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How to successfully develop an application that handles large amounts of payments?

One of the big challenges faced by fintech companies is payment processing. Although modern solutions offer a lot of security and a good user experience, problems begin to occur when the amount of payments that need to be processed goes beyond a certain treshold. If you think about it, it’s clear that at some point, there will simply be too many of them. So, how can fintech apps be prepared for that?

When a large amount of payments becomes a problem

The first thing to know is that issues are often caused by processing all payments at once synchronously. But it doesn’t have to be this way. By choosing the approach presented below, you can avoid many payments-related problems and never disappoint your users.

Start by moving your payments to the background. Not all payments need to go though your system immediately. Essentially, you can assign priority levels to them, for example:

  • 0 - process immediately,
  • 1 - process within to 8 hours,
  • 2 - process within to 24 hours.

Remember that, when sending a payment to an external payment processor, your system (the part of it responsible for processing the payment) always gives it an uniqe identifier which can be used at any point to determine the status of the payment.

A practical guide to asynchronous payments

First, schedule background workers. The effective way to do it is using the push bulk function available in Sidekiq - instead of scheduling workers one by one you can schedule 10k of them, or more, at a time.

Next, introduce a global lock which will limit the number of payments, either per customer. Depending on the use case, this will prevent the customer from overpaying the maximum amount.

Third, keep all status updates of a payment (e.g. pending, processing initiated, submitted to processor, failed, successful). This is extremely helpful in case of any issues with payments for debugging purposes.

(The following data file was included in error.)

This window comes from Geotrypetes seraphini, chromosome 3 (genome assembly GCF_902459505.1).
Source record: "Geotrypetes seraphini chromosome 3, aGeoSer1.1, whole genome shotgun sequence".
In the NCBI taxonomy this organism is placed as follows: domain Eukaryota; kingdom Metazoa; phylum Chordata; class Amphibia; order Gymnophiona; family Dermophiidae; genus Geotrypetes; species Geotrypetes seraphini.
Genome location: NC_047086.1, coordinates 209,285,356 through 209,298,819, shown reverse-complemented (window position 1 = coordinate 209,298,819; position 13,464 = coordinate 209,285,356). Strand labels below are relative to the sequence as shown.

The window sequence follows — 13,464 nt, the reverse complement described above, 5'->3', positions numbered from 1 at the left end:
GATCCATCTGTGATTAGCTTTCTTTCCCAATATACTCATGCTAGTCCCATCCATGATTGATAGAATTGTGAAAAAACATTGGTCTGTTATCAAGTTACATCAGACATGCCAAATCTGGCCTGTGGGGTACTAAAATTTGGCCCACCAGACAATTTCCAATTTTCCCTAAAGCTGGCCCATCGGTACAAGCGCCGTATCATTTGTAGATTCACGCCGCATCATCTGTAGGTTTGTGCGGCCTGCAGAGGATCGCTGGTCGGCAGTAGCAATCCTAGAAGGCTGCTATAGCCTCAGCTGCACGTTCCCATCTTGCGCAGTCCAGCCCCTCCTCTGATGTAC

Fourth, don't allow the part of your system code responsible for creating payments to be wrapped in database transactions. This way, you should be able to avoid any kind of issue with the payment being created if at any point in the code there will be issues with executing it.

Bonus: how to get the most money from customers

Decide when the payments should be processed. It may sound trivial, but think of it this way: in Poland, most people receive their salaries on 1st day of the month or on the 10th day of the month. In other countries this will be slightly different, but similarly regular. This means that, if you process payments on those dates, you will be more likely to collect your money correctly.

What to do next when just asynchronous processing is not enough?

When the solution explained above is still not enough for your business, consider processing payments based on the customer. Since most customers likely have multiple items that they purchase and will pay with the same credit card for all of them, you might want to total the prices and just process them in one larger payment.

Achieving this isn’t too difficult. Simply write a dedicated service which will group the payments based on the customer. It’s probably best to still handle them asynchronously in most cases, and immediately only when needed.


If you’re building an application that will need to handle large numbers of payments, you don’t necessarily need to worry. Simply make sure that your development team has experience with this challenge, and will be able to overcome it in a smart way.

Start implementing payments correctly right now. Remember - it will be more challenging to change it in the future than to build the right solution in from the start.

We’d be happy to help you introduce asynchronous payment processing to your app.

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